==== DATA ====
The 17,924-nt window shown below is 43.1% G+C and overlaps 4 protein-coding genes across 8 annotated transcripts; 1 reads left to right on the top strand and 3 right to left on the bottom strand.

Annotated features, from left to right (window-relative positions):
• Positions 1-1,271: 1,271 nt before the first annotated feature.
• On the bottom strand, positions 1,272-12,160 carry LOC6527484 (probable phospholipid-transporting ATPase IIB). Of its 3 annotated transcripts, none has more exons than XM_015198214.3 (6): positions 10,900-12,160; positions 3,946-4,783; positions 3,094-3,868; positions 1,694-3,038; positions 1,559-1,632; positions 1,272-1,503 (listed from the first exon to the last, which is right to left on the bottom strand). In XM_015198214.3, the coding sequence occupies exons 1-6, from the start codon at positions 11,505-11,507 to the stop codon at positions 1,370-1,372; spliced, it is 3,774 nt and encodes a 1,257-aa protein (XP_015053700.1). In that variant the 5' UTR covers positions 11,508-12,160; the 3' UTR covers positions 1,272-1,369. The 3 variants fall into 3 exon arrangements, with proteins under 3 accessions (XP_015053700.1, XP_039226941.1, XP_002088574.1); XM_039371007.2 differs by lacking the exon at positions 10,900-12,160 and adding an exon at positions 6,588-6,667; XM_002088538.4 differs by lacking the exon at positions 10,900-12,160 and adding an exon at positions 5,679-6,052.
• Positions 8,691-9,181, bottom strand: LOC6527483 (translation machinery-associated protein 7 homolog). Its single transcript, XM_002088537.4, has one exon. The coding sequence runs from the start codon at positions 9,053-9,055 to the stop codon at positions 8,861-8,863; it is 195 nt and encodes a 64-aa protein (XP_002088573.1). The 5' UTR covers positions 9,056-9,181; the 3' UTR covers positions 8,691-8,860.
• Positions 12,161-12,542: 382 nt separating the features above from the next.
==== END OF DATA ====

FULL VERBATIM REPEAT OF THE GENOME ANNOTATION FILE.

The 17,924-nt window shown below is 43.1% G+C and overlaps 4 protein-coding genes across 8 annotated transcripts; 1 reads left to right on the top strand and 3 right to left on the bottom strand.

Annotated features, from left to right (window-relative positions):
• Positions 1-1,271: 1,271 nt before the first annotated feature.
• On the bottom strand, positions 1,272-12,160 carry LOC6527484 (probable phospholipid-transporting ATPase IIB). Of its 3 annotated transcripts, none has more exons than XM_015198214.3 (6): positions 10,900-12,160; positions 3,946-4,783; positions 3,094-3,868; positions 1,694-3,038; positions 1,559-1,632; positions 1,272-1,503 (listed from the first exon to the last, which is right to left on the bottom strand). In XM_015198214.3, the coding sequence occupies exons 1-6, from the start codon at positions 11,505-11,507 to the stop codon at positions 1,370-1,372; spliced, it is 3,774 nt and encodes a 1,257-aa protein (XP_015053700.1). In that variant the 5' UTR covers positions 11,508-12,160; the 3' UTR covers positions 1,272-1,369. The 3 variants fall into 3 exon arrangements, with proteins under 3 accessions (XP_015053700.1, XP_039226941.1, XP_002088574.1); XM_039371007.2 differs by lacking the exon at positions 10,900-12,160 and adding an exon at positions 6,588-6,667; XM_002088538.4 differs by lacking the exon at positions 10,900-12,160 and adding an exon at positions 5,679-6,052.
• Positions 8,691-9,181, bottom strand: LOC6527483 (translation machinery-associated protein 7 homolog). Its single transcript, XM_002088537.4, has one exon. The coding sequence runs from the start codon at positions 9,053-9,055 to the stop codon at positions 8,861-8,863; it is 195 nt and encodes a 64-aa protein (XP_002088573.1). The 5' UTR covers positions 9,056-9,181; the 3' UTR covers positions 8,691-8,860.
• Positions 12,161-12,542: 382 nt separating the features above from the next.